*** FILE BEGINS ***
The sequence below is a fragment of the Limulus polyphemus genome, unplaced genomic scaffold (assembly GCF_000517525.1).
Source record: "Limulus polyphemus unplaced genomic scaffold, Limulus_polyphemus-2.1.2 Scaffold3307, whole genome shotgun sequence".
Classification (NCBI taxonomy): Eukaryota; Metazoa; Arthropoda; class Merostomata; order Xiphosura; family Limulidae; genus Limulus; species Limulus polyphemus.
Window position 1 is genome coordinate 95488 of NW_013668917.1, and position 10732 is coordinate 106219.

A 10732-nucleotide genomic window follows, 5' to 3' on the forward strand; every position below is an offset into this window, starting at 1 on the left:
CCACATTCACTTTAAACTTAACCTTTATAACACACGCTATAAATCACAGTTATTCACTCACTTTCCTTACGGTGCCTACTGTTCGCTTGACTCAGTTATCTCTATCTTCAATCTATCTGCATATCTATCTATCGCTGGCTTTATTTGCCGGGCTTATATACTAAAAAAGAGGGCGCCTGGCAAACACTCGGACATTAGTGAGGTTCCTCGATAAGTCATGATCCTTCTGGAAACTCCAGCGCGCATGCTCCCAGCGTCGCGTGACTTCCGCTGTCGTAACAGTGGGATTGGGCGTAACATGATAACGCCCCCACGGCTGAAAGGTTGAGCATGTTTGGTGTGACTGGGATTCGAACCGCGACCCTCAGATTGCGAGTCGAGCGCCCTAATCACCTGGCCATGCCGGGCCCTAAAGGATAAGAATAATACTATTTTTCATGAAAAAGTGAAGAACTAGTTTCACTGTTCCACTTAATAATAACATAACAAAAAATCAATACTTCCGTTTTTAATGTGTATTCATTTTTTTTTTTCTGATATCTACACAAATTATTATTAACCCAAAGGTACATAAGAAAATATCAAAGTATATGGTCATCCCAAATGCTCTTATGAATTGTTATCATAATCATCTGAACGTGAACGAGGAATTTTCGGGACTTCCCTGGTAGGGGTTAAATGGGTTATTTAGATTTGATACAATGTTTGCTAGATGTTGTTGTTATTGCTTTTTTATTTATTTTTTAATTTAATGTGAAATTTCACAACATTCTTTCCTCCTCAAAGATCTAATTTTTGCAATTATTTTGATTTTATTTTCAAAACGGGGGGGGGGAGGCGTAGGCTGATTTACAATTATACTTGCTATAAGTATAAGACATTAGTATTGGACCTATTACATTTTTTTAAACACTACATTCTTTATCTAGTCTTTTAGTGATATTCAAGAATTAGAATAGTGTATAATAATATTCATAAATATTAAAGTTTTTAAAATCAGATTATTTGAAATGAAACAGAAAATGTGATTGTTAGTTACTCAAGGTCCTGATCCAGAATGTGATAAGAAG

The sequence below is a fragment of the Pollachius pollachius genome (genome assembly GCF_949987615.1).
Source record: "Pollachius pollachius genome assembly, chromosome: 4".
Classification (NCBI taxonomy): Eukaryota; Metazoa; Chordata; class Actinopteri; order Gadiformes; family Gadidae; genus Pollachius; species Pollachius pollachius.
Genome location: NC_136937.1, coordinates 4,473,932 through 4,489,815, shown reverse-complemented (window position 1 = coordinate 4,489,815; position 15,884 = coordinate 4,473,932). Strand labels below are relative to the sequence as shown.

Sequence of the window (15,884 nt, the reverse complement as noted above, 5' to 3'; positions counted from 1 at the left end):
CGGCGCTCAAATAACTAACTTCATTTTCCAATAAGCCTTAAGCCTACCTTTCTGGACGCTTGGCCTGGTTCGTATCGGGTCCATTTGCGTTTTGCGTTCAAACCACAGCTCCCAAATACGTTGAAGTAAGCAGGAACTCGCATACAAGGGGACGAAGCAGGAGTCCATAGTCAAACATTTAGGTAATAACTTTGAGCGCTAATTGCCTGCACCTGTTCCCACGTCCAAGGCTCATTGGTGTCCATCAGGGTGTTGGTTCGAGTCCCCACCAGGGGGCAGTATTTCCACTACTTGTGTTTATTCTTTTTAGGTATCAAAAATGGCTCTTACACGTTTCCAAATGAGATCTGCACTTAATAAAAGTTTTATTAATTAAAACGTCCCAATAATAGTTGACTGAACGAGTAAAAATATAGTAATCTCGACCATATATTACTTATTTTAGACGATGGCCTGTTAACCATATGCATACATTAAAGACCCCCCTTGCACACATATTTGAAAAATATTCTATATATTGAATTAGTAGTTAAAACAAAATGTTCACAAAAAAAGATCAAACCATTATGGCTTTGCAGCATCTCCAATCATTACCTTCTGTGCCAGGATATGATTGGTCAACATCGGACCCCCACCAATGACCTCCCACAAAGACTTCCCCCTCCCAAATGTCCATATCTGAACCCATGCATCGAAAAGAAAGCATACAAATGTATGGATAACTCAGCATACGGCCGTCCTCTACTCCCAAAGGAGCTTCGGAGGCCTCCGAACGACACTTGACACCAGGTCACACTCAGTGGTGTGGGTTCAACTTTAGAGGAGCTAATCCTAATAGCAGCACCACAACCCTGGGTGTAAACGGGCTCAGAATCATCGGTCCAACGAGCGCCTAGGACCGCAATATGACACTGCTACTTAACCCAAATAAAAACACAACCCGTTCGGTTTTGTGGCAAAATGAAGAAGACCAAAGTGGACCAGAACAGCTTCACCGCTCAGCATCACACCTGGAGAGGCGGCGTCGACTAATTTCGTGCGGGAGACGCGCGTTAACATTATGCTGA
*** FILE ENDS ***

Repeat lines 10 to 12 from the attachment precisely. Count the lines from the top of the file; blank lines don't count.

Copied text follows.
Genome location: NC_136937.1, coordinates 4,473,932 through 4,489,815, shown reverse-complemented (window position 1 = coordinate 4,489,815; position 15,884 = coordinate 4,473,932). Strand labels below are relative to the sequence as shown.

Sequence of the window (15,884 nt, the reverse complement as noted above, 5' to 3'; positions counted from 1 at the left end):
CGGCGCTCAAATAACTAACTTCATTTTCCAATAAGCCTTAAGCCTACCTTTCTGGACGCTTGGCCTGGTTCGTATCGGGTCCATTTGCGTTTTGCGTTCAAACCACAGCTCCCAAATACGTTGAAGTAAGCAGGAACTCGCATACAAGGGGACGAAGCAGGAGTCCATAGTCAAACATTTAGGTAATAACTTTGAGCGCTAATTGCCTGCACCTGTTCCCACGTCCAAGGCTCATTGGTGTCCATCAGGGTGTTGGTTCGAGTCCCCACCAGGGGGCAGTATTTCCACTACTTGTGTTTATTCTTTTTAGGTATCAAAAATGGCTCTTACACGTTTCCAAATGAGATCTGCACTTAATAAAAGTTTTATTAATTAAAACGTCCCAATAATAGTTGACTGAACGAGTAAAAATATAGTAATCTCGACCATATATTACTTATTTTAGACGATGGCCTGTTAACCATATGCATACATTAAAGACCCCCCTTGCACACATATTTGAAAAATATTCTATATATTGAATTAGTAGTTAAAACAAAATGTTCACAAAAAAAGATCAAACCATTATGGCTTTGCAGCATCTCCAATCATTACCTTCTGTGCCAGGATATGATTGGTCAACATCGGACCCCCACCAATGACCTCCCACAAAGACTTCCCCCTCCCAAATGTCCATATCTGAACCCATGCATCGAAAAGAAAGCATACAAATGTATGGATAACTCAGCATACGGCCGTCCTCTACTCCCAAAGGAGCTTCGGAGGCCTCCGAACGACACTTGACACCAGGTCACACTCAGTGGTGTGGGTTCAACTTTAGAGGAGCTAATCCTAATAGCAGCACCACAACCCTGGGTGTAAACGGGCTCAGAATCATCGGTCCAACGAGCGCCTAGGACCGCAATATGACACTGCTACTTAACCCAAATAAAAACACAACCCGTTCGGTTTTGTGGCAAAATGAAGAAGACCAAAGTGGACCAGAACAGCTTCACCGCTCAGCATCACACCTGGAGAGGCGGCGTCGACTAATTTCGTGCGGGAGACGCGCGTTAACATTATGCTGA